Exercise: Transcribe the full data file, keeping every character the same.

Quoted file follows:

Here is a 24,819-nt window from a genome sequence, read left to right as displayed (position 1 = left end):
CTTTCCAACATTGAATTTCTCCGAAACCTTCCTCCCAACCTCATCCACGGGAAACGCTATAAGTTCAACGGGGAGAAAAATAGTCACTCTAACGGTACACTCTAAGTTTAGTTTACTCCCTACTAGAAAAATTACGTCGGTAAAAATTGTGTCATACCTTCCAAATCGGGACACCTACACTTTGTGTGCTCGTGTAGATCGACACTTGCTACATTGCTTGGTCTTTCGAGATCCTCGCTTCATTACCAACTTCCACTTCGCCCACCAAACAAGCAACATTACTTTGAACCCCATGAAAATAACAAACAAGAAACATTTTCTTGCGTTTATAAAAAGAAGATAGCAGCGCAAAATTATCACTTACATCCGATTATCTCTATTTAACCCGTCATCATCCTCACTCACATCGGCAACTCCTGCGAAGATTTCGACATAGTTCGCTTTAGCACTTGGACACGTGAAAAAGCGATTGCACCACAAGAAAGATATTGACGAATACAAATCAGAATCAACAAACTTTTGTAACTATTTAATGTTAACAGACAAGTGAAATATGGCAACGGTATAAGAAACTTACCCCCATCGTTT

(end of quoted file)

Here is a 24,819-nt window from a genome sequence, read left to right as displayed (position 1 = left end):
CTTTCCAACATTGAATTTCTCCGAAACCTTCCTCCCAACCTCATCCACGGGAAACGCTATAAGTTCAACGGGGAGAAAAATAGTCACTCTAACGGTACACTCTAAGTTTAGTTTACTCCCTACTAGAAAAATTACGTCGGTAAAAATTGTGTCATACCTTCCAAATCGGGACACCTACACTTTGTGTGCTCGTGTAGATCGACACTTGCTACATTGCTTGGTCTTTCGAGATCCTCGCTTCATTACCAACTTCCACTTCGCCCACCAAACAAGCAACATTACTTTGAACCCCATGAAAATAACAAACAAGAAACATTTTCTTGCGTTTATAAAAAGAAGATAGCAGCGCAAAATTATCACTTACATCCGATTATCTCTATTTAACCCGTCATCATCCTCACTCACATCGGCAACTCCTGCGAAGATTTCGACATAGTTCGCTTTAGCACTTGGACACGTGAAAAAGCGATTGCACCACAAGAAAGATATTGACGAATACAAATCAGAATCAACAAACTTTTGTAACTATTTAATGTTAACAGACAAGTGAAATATGGCAACGGTATAAGAAACTTACCCCCATCGTTT